The Exposome is the environmental equivalent of the human genome and includes lifetime exposures to environmental pollutants in food, water, and homes, as well as diet, medications, physical activity, and daily stressors. Exposome research takes a holistic view and studies how the human body responds to these exposures, and how the exposures interact with the human physiology and its underlying genome, metabolome, and proteome. The overriding goal of the HERCULES Center at Emory and Georgia Tech is to establish a scientific basis for exposome research. HERCULES stands for “Health and Exposome Research Center: Understanding Lifetime Exposures.”
Systems Biology addresses the dynamic interactions among the components of living cells or organisms and their environments. Research in computational systems biology is often based on large, heterogeneous datasets. It uses techniques from mathematics, computer science, and engineering in an attempt to integrate these datasets and to convert their information content into explanatory descriptions of the functioning of living systems. The Integrative BioSystems Institute (IBSI) at Georgia Tech is a forum for multi-scale, multi-disciplinary systems approaches toward solutions of grand-challenge problems in biology. IBSI's main focus is the development and application of enabling technologies that are needed to solve some of the grand-challenge questions of biology and medicine of the 21st century.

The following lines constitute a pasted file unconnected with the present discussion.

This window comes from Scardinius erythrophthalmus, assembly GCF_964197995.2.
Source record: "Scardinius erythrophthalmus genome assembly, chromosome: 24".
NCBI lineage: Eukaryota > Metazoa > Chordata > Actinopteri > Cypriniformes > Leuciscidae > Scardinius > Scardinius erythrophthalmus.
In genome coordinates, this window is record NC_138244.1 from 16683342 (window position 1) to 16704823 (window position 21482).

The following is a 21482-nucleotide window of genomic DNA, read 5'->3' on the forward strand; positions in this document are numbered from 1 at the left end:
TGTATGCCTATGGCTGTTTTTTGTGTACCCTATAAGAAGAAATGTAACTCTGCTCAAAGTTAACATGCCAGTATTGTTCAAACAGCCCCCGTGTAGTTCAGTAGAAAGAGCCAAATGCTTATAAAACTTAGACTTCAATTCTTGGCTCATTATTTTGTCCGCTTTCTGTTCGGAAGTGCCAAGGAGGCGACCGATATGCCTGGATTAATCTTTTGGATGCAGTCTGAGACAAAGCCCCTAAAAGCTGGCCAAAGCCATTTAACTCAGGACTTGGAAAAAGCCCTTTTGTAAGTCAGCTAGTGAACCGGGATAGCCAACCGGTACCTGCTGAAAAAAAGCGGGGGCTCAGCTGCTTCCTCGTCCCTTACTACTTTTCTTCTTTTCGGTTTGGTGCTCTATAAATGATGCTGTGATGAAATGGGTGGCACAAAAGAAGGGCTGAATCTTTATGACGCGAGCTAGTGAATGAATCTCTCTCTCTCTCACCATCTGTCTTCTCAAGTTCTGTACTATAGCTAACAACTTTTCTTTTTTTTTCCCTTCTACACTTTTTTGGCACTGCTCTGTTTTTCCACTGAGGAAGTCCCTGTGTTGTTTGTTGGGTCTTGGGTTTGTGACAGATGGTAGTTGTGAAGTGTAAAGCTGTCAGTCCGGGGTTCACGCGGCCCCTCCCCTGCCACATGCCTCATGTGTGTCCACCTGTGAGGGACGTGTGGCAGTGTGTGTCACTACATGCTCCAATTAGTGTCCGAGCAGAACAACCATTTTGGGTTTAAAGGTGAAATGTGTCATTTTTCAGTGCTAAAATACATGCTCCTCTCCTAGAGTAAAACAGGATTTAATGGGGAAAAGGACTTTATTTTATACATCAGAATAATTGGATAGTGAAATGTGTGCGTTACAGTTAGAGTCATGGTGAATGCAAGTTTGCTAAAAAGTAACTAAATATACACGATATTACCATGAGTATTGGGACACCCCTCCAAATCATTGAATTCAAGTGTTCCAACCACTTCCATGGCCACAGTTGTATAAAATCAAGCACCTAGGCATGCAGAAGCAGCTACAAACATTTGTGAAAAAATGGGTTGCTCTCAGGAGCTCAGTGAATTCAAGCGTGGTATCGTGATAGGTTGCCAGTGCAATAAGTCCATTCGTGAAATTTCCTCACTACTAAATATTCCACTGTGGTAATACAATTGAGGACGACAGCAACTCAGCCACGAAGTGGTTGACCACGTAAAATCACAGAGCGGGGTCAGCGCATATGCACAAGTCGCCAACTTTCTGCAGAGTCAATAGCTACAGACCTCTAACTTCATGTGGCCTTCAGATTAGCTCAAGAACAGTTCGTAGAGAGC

During this first workshop of its kind, we will explore how existing or yet to be developed methods of systems biology may be used to advance our understanding of the exposome.